The interrogation of Lula

The Economist, 03/04/2016

For nearly two years Brazilian sleuths investigating a bribery scandal centred on Petrobras, the state-controlled oil giant, have followed a trail of evidence that has led ever deeper into ranks of the country’s business and political elites. On the morning of March 4th it led them to the door of Luiz Inácio Lula da Silva, president from 2003 to 2010. Lula, as he is universally known, was taken in for questioning (and later released). His house near São Paulo was raided, along with the homes and offices of several others targeted in the latest phase of the probe.

To many, it was only a question of when, not whether, police would come knocking. The corruption scheme, in which big construction firms allegedly funnelled billions of reais to Petrobras executives and their political masters in exchange for padded contracts, appears to have been started while Lula was in office. Surely, cynics have long muttered, it was too vast for the then-president not to have known about it, or indeed profited from it.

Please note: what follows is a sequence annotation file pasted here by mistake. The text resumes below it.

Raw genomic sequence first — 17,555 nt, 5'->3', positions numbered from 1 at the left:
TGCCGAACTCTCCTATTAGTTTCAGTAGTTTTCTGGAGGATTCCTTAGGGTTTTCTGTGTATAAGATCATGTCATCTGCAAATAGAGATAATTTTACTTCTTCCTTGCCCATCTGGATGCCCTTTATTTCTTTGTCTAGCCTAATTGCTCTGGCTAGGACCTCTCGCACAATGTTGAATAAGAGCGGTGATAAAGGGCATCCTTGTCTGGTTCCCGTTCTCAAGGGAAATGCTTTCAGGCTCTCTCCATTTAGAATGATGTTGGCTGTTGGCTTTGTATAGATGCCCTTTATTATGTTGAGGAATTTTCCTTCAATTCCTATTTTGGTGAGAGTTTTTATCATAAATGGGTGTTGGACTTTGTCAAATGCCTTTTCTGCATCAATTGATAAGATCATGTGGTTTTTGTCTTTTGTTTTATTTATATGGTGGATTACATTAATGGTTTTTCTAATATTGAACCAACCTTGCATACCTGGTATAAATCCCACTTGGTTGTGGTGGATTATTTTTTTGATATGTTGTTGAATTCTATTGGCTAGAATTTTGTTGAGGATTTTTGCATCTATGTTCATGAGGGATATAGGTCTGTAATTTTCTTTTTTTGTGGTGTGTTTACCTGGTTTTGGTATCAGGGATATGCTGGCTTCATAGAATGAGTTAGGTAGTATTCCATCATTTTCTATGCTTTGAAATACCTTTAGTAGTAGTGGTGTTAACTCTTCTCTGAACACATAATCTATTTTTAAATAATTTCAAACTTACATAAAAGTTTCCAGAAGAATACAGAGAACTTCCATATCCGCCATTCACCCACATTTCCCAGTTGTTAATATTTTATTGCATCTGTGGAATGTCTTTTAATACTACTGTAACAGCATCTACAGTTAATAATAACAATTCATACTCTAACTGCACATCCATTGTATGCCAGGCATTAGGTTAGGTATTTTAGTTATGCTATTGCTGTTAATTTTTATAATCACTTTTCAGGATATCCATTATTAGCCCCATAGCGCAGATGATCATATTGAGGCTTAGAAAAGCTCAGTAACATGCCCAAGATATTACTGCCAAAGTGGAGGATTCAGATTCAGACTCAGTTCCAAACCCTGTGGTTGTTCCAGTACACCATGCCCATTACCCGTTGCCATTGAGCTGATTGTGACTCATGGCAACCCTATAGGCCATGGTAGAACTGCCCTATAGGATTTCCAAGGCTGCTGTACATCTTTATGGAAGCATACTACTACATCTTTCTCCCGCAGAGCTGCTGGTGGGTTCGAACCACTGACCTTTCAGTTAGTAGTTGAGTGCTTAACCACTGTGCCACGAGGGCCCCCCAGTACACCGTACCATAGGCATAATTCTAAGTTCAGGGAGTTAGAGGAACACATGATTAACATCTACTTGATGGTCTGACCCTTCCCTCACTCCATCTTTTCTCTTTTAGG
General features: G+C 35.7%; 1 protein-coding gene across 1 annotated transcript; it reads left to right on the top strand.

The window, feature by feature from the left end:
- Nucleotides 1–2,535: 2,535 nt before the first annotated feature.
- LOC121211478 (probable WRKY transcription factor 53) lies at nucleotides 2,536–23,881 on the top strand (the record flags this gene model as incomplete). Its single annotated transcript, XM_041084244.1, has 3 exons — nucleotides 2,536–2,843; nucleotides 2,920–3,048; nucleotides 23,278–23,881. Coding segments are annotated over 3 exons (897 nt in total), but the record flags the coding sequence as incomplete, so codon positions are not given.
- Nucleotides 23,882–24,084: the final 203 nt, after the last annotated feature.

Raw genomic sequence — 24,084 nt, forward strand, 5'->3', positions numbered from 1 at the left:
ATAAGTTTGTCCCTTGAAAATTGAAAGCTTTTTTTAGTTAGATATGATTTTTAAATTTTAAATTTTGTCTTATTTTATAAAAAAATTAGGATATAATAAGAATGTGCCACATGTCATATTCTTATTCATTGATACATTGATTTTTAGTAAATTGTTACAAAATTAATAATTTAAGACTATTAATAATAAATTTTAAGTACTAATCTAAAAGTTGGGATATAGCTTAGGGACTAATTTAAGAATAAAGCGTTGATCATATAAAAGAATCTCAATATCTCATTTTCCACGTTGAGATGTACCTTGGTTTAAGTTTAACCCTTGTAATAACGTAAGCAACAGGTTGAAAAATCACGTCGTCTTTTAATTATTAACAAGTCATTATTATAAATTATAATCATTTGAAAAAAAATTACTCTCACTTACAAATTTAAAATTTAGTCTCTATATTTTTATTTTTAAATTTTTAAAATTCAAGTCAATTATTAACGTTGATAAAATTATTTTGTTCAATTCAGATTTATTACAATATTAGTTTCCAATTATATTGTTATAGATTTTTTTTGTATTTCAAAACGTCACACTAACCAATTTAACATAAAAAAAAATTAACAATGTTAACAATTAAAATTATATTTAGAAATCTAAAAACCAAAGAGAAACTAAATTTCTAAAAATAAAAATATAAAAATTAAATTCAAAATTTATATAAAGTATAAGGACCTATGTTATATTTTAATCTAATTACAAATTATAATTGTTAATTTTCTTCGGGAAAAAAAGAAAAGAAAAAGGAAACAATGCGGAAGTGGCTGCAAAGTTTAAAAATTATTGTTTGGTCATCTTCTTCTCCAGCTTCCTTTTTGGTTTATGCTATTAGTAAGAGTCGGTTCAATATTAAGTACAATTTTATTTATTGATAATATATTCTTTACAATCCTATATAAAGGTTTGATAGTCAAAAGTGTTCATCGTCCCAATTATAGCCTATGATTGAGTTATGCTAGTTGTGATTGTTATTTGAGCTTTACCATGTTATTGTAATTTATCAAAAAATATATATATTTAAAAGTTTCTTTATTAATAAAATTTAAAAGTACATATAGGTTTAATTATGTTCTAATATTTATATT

Prosecutors now say they have evidence that Lula, members of his family and the Lula Institute, an NGO that he heads, received “undue benefits” worth 30m reais ($8m) in 2011-14 from builders embroiled in the Petrobras scandal. Lula was “one of the principal beneficiaries of the crimes” committed at the oil company, prosecutors claim. He vehemently denies any wrongdoing, and reportedly greeted the federal police officers at his door with calm, if not his usual folksy charm.

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Army presence diminishes refusal to entry in houses, say health agents

Fabrício Lobel – Folha de S.Paulo, 02/17/2016

Behind the house curtains, Nancy Wolf, 81, a retired teacher, notices the movement in front of her gate. A man announces he works for the city hall in an action against the mosquito Aedes aegypti.

She hesitates a bit, but looks at the two Army soldiers in uniforms accompanying the health agent and allows them to enter her home.